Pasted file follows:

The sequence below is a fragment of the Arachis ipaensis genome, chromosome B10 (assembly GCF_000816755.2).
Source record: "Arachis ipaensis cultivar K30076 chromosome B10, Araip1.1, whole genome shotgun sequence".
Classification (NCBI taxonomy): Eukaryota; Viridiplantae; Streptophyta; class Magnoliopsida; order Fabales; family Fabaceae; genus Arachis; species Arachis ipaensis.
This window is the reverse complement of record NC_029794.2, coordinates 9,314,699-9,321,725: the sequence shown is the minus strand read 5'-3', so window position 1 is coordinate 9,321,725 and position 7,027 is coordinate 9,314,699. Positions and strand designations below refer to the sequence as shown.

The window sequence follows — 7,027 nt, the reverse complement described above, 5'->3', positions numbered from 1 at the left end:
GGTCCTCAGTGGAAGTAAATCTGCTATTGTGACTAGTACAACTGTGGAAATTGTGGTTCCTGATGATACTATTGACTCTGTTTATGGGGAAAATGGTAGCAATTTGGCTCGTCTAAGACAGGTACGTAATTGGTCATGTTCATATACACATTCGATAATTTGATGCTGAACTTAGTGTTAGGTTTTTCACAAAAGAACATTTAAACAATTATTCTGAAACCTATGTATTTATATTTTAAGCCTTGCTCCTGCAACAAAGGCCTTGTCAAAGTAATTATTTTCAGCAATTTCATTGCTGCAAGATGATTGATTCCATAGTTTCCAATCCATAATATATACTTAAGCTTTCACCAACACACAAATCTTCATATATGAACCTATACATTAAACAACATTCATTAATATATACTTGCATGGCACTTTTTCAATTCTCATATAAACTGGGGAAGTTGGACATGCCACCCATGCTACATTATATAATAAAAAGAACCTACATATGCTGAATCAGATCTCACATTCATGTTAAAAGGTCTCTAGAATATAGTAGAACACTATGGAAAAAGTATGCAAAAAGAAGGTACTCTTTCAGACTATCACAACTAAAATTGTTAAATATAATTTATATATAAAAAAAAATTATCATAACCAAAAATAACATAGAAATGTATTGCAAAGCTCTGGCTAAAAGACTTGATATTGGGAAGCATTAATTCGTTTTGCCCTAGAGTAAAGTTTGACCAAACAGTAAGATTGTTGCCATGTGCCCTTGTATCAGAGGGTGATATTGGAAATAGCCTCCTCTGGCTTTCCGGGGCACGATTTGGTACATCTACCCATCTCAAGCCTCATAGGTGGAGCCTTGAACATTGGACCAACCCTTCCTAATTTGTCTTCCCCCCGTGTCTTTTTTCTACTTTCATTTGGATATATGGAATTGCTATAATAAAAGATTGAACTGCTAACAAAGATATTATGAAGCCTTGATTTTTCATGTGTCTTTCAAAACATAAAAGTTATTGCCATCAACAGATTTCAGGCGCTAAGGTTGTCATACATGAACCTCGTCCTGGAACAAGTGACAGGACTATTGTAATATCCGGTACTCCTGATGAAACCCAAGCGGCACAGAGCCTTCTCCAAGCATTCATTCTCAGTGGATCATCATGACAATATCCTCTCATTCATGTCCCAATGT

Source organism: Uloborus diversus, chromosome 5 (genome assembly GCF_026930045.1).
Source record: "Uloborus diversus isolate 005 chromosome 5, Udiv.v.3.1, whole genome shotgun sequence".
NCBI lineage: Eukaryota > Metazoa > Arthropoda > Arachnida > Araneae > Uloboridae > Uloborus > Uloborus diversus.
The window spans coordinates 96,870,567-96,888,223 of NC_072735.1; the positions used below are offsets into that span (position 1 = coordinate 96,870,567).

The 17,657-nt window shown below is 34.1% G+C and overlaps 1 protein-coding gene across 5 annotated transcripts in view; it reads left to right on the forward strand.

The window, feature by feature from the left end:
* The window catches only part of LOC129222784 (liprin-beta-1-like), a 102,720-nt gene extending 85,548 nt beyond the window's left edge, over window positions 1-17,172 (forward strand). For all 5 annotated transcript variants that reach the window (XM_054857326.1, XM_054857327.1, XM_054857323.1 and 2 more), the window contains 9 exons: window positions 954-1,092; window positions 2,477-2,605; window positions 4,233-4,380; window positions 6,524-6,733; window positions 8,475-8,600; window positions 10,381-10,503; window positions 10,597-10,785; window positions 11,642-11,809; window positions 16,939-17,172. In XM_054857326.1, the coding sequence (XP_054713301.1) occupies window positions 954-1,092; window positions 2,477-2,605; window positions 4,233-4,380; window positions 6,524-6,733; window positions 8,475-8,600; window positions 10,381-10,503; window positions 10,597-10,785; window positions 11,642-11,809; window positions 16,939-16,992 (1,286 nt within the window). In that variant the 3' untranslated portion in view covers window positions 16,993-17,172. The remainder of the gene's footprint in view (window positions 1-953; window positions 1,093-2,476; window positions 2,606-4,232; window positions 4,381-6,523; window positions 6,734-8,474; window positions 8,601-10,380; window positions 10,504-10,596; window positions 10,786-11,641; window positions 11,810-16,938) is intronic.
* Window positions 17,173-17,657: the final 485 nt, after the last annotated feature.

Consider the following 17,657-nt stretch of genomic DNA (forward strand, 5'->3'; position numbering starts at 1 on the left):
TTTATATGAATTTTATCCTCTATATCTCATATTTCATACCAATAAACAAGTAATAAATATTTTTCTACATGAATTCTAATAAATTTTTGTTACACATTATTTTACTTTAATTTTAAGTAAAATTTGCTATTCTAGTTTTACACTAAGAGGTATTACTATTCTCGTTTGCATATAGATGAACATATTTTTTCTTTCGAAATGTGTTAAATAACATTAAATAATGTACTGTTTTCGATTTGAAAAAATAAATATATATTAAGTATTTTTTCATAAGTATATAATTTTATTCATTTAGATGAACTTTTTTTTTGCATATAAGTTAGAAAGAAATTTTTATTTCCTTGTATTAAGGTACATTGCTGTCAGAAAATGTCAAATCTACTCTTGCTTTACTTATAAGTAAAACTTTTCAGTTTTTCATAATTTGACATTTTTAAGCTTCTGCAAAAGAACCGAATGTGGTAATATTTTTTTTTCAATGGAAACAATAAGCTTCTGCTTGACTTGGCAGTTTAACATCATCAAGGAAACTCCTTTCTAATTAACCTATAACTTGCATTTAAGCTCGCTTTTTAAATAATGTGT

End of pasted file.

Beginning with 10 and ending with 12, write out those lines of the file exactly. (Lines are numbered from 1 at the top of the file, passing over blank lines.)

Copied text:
The window spans coordinates 96,870,567-96,888,223 of NC_072735.1; the positions used below are offsets into that span (position 1 = coordinate 96,870,567).

The 17,657-nt window shown below is 34.1% G+C and overlaps 1 protein-coding gene across 5 annotated transcripts in view; it reads left to right on the forward strand.

The window, feature by feature from the left end: